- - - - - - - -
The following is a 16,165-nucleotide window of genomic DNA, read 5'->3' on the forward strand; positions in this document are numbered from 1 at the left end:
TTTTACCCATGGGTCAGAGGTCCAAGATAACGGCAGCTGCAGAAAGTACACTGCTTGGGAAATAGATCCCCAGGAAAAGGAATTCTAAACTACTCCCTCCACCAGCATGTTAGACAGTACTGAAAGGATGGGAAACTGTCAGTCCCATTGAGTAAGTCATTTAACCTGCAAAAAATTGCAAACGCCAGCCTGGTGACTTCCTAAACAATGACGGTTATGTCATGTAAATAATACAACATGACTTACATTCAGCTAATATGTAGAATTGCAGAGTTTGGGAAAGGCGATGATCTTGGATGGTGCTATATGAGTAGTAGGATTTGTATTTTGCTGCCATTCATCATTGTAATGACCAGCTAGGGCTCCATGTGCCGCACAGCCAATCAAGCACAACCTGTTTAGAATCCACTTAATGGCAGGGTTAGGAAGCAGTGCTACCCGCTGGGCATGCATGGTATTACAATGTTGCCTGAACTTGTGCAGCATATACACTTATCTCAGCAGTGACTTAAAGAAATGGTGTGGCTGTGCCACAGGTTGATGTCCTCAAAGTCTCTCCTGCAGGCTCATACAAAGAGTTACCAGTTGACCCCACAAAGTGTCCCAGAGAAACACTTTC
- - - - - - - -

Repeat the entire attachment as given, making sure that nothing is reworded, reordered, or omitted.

The following is a 16,165-nucleotide window of genomic DNA, read 5'->3' on the forward strand; positions in this document are numbered from 1 at the left end:
TTTTACCCATGGGTCAGAGGTCCAAGATAACGGCAGCTGCAGAAAGTACACTGCTTGGGAAATAGATCCCCAGGAAAAGGAATTCTAAACTACTCCCTCCACCAGCATGTTAGACAGTACTGAAAGGATGGGAAACTGTCAGTCCCATTGAGTAAGTCATTTAACCTGCAAAAAATTGCAAACGCCAGCCTGGTGACTTCCTAAACAATGACGGTTATGTCATGTAAATAATACAACATGACTTACATTCAGCTAATATGTAGAATTGCAGAGTTTGGGAAAGGCGATGATCTTGGATGGTGCTATATGAGTAGTAGGATTTGTATTTTGCTGCCATTCATCATTGTAATGACCAGCTAGGGCTCCATGTGCCGCACAGCCAATCAAGCACAACCTGTTTAGAATCCACTTAATGGCAGGGTTAGGAAGCAGTGCTACCCGCTGGGCATGCATGGTATTACAATGTTGCCTGAACTTGTGCAGCATATACACTTATCTCAGCAGTGACTTAAAGAAATGGTGTGGCTGTGCCACAGGTTGATGTCCTCAAAGTCTCTCCTGCAGGCTCATACAAAGAGTTACCAGTTGACCCCACAAAGTGTCCCAGAGAAACACTTTC